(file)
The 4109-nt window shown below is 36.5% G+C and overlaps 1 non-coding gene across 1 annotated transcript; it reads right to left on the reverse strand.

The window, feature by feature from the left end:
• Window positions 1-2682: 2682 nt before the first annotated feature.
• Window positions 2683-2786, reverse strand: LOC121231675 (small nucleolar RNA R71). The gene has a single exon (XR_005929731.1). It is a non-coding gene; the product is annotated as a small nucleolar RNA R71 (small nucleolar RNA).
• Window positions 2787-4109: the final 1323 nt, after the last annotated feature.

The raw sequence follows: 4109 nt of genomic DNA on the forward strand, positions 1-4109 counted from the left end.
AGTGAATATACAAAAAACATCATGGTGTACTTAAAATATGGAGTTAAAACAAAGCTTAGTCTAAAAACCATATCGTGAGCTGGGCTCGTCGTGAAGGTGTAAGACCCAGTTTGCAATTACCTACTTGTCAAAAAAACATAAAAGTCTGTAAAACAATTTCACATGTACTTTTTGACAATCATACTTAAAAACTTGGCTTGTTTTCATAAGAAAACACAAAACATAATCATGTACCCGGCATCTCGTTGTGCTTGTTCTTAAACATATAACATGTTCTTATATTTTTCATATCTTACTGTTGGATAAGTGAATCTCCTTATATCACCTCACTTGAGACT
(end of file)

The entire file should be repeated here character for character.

The 4109-nt window shown below is 36.5% G+C and overlaps 1 non-coding gene across 1 annotated transcript; it reads right to left on the reverse strand.

The window, feature by feature from the left end:
• Window positions 1-2682: 2682 nt before the first annotated feature.
• Window positions 2683-2786, reverse strand: LOC121231675 (small nucleolar RNA R71). The gene has a single exon (XR_005929731.1). It is a non-coding gene; the product is annotated as a small nucleolar RNA R71 (small nucleolar RNA).
• Window positions 2787-4109: the final 1323 nt, after the last annotated feature.

The raw sequence follows: 4109 nt of genomic DNA on the forward strand, positions 1-4109 counted from the left end.
AGTGAATATACAAAAAACATCATGGTGTACTTAAAATATGGAGTTAAAACAAAGCTTAGTCTAAAAACCATATCGTGAGCTGGGCTCGTCGTGAAGGTGTAAGACCCAGTTTGCAATTACCTACTTGTCAAAAAAACATAAAAGTCTGTAAAACAATTTCACATGTACTTTTTGACAATCATACTTAAAAACTTGGCTTGTTTTCATAAGAAAACACAAAACATAATCATGTACCCGGCATCTCGTTGTGCTTGTTCTTAAACATATAACATGTTCTTATATTTTTCATATCTTACTGTTGGATAAGTGAATCTCCTTATATCACCTCACTTGAGACT